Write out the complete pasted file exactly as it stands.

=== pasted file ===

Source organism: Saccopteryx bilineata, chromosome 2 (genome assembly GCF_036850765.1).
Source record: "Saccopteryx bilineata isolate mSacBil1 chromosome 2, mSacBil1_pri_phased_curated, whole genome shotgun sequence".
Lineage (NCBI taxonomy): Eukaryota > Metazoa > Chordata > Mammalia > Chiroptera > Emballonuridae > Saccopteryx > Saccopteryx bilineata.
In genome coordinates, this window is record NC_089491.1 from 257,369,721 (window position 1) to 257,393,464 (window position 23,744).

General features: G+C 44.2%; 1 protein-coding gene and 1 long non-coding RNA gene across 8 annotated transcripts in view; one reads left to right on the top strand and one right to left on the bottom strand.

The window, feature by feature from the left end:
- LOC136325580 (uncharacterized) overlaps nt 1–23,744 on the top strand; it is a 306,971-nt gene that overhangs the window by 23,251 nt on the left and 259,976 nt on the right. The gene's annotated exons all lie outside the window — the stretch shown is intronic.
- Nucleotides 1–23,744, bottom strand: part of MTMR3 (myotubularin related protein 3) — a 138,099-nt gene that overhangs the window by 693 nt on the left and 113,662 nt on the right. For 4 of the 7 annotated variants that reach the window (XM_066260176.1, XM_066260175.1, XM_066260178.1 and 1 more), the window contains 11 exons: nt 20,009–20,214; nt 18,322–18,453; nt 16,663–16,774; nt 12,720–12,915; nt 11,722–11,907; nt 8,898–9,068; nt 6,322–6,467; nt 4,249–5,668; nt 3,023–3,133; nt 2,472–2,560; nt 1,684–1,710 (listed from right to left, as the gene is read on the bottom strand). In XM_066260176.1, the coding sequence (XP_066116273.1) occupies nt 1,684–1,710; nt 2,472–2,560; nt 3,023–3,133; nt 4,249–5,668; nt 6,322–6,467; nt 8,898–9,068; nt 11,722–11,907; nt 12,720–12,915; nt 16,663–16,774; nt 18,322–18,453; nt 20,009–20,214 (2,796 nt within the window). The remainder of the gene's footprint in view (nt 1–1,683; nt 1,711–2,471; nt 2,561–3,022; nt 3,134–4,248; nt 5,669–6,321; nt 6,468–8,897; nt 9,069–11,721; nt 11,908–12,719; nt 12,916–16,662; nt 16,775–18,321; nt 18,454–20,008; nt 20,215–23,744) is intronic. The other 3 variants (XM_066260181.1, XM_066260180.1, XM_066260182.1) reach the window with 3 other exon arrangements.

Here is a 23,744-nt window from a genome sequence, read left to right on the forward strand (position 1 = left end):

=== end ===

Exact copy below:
Source organism: Saccopteryx bilineata, chromosome 2 (genome assembly GCF_036850765.1).
Source record: "Saccopteryx bilineata isolate mSacBil1 chromosome 2, mSacBil1_pri_phased_curated, whole genome shotgun sequence".
Lineage (NCBI taxonomy): Eukaryota > Metazoa > Chordata > Mammalia > Chiroptera > Emballonuridae > Saccopteryx > Saccopteryx bilineata.
In genome coordinates, this window is record NC_089491.1 from 257,369,721 (window position 1) to 257,393,464 (window position 23,744).

General features: G+C 44.2%; 1 protein-coding gene and 1 long non-coding RNA gene across 8 annotated transcripts in view; one reads left to right on the top strand and one right to left on the bottom strand.

The window, feature by feature from the left end:
- LOC136325580 (uncharacterized) overlaps nt 1–23,744 on the top strand; it is a 306,971-nt gene that overhangs the window by 23,251 nt on the left and 259,976 nt on the right. The gene's annotated exons all lie outside the window — the stretch shown is intronic.
- Nucleotides 1–23,744, bottom strand: part of MTMR3 (myotubularin related protein 3) — a 138,099-nt gene that overhangs the window by 693 nt on the left and 113,662 nt on the right. For 4 of the 7 annotated variants that reach the window (XM_066260176.1, XM_066260175.1, XM_066260178.1 and 1 more), the window contains 11 exons: nt 20,009–20,214; nt 18,322–18,453; nt 16,663–16,774; nt 12,720–12,915; nt 11,722–11,907; nt 8,898–9,068; nt 6,322–6,467; nt 4,249–5,668; nt 3,023–3,133; nt 2,472–2,560; nt 1,684–1,710 (listed from right to left, as the gene is read on the bottom strand). In XM_066260176.1, the coding sequence (XP_066116273.1) occupies nt 1,684–1,710; nt 2,472–2,560; nt 3,023–3,133; nt 4,249–5,668; nt 6,322–6,467; nt 8,898–9,068; nt 11,722–11,907; nt 12,720–12,915; nt 16,663–16,774; nt 18,322–18,453; nt 20,009–20,214 (2,796 nt within the window). The remainder of the gene's footprint in view (nt 1–1,683; nt 1,711–2,471; nt 2,561–3,022; nt 3,134–4,248; nt 5,669–6,321; nt 6,468–8,897; nt 9,069–11,721; nt 11,908–12,719; nt 12,916–16,662; nt 16,775–18,321; nt 18,454–20,008; nt 20,215–23,744) is intronic. The other 3 variants (XM_066260181.1, XM_066260180.1, XM_066260182.1) reach the window with 3 other exon arrangements.

Here is a 23,744-nt window from a genome sequence, read left to right on the forward strand (position 1 = left end):